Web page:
The world has not forgotten the 1986 Chernobyl catastrophe, and doubts still linger over the safety of Russian-built reactors. Rosatom officials counter, however, by asserting that Russia has been more conscious than any other country about nuclear safety because of that disaster. Indeed, Russia no longer produces the graphite-moderated reactors that caused the disaster at Chernobyl, and all the reactors it is exporting now are of the pressurized light water type. This year, the new VVER-1200 reactor will make its debut at Russia’s Novovoronezh Nuclear Power Plant, which is viewed as a competitor to Westinghouse’s AP-1000 model.
As a key factor behind Russia’s success in the nuclear power plant export business, European and American energy experts point in unison to offers of generous funding by Moscow. The Russian plants are priced 20 percent to 50 percent lower than their Western counterparts to start with, and Moscow pledges “full support” for projects undertaken by Rosatom.
Recently, Russia has been securing private-sector funds on international markets to build, operate and own nuclear power stations in developing nations. This scheme benefits those countries since it becomes easier for them to procure the necessary funding, while ensuring long-term Russian influence over those nations because ownership of the plants remains with Russia.
As is evident from the Russian-Indian arrangements, the countries entering into nuclear power contracts with Russia is assured of Moscow’s tacit consent in diplomatic as well as commercial dealings. Hanna Thoburn, an expert on Russia at the Hudson Institute of the U.S., says those countries receive special privileges including the purchase of weapons from Russia because Putin will be directly involved in the contracts.
European and American sources say that China is likely to become the most formidable competitor of Russia, since the Chinese have accumulated rich know-how for building nuclear plants and their business has long been export-oriented. While Russia and China are likely to eventually control the global market of nuclear power plants, Europe and the U.S., which once dominated the market, are in a serious trouble, they say.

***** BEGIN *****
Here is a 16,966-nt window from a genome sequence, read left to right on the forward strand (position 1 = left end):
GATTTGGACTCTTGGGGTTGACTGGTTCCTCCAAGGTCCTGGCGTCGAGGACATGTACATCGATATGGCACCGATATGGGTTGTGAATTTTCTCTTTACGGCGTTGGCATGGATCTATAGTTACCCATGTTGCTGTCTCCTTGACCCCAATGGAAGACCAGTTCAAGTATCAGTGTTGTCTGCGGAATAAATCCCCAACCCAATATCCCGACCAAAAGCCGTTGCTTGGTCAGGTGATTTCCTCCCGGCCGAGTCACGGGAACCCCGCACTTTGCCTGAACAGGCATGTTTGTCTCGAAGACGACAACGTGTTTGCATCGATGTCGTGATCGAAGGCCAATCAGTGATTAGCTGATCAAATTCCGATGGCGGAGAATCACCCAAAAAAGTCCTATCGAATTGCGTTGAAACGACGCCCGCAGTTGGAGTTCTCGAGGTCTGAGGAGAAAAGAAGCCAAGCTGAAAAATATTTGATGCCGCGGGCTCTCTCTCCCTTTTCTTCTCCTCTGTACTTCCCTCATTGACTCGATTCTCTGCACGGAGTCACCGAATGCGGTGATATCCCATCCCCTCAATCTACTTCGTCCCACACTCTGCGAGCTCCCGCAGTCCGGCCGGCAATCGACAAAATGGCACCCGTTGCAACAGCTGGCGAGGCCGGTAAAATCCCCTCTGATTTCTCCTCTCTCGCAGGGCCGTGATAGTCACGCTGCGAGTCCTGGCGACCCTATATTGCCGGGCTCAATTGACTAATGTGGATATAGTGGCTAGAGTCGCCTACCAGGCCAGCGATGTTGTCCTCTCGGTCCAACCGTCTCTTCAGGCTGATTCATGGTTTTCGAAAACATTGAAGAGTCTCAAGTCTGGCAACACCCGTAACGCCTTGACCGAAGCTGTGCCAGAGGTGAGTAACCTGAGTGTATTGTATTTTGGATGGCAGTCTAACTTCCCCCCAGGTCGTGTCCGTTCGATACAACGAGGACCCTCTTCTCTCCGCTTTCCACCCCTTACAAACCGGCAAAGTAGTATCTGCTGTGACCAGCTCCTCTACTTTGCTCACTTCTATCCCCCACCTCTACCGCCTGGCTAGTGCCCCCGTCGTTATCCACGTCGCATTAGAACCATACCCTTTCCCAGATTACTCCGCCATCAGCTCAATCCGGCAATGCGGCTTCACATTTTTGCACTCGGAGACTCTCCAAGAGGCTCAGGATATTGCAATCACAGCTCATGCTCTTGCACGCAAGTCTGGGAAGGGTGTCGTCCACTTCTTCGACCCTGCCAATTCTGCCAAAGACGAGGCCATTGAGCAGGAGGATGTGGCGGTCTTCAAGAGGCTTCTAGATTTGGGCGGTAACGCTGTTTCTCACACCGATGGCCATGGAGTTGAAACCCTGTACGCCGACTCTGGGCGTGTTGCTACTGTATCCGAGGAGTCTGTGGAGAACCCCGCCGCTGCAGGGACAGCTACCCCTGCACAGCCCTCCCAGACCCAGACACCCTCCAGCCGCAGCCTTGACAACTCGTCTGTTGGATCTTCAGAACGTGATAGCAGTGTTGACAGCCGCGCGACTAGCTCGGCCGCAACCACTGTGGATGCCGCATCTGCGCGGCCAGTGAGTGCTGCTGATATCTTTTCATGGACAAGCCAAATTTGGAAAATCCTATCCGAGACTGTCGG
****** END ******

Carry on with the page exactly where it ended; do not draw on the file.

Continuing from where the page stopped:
However, Russia’s effective monopoly of the market is not without problems. The Bellona Foundation, an environmental group headquartered in Norway, points out that many of the countries that introduce nuclear power plants for the first time lack a road map for disposal of the spent nuclear fuel. Russia has been known for being less strict on control of nuclear waste compared with Japan, the U.S. and European countries. Furthermore, countries building their first nuclear plants are faced with risks of radioactive contamination and theft of nuclear materials by terrorists and other criminal groups, Bellona points out.
Perhaps more importantly, the U.S. will be dealt a serious geopolitical and diplomatic blow if pro-U.S. Mideast countries, India, Myanmar, South Africa and others start leaning more toward Moscow’s “nuclear diplomacy.”
Moreover, should the safety standards haphazardly established by Russia spread to developing countries and become a de facto global standard, the rigorous international control of nuclear materials as envisioned by Japan, the U.S. and Europe will be undermined.
A diplomatic source within the U.S. Congress laments that given the lack of demand for nuclear power generation in the U.S., there is no hope for American firms to stand up against the Russian competition. The Trump administration, the source says, doesn’t have the time or resources to deal with energy policies.
The administration of Prime Minister Shinzo Abe has long sought to make bullet trains and nuclear power plants the mainstay of Japan’s infrastructure exports. This effort won’t amount to much unless Tokyo quickly comes up with the means to compete with Russia’s export drive.
This is an abridged translation of an article from the July issue of Sentaku, a monthly magazine covering political, social and economic scenes. More English articles can be read at www.sentaku-en.com.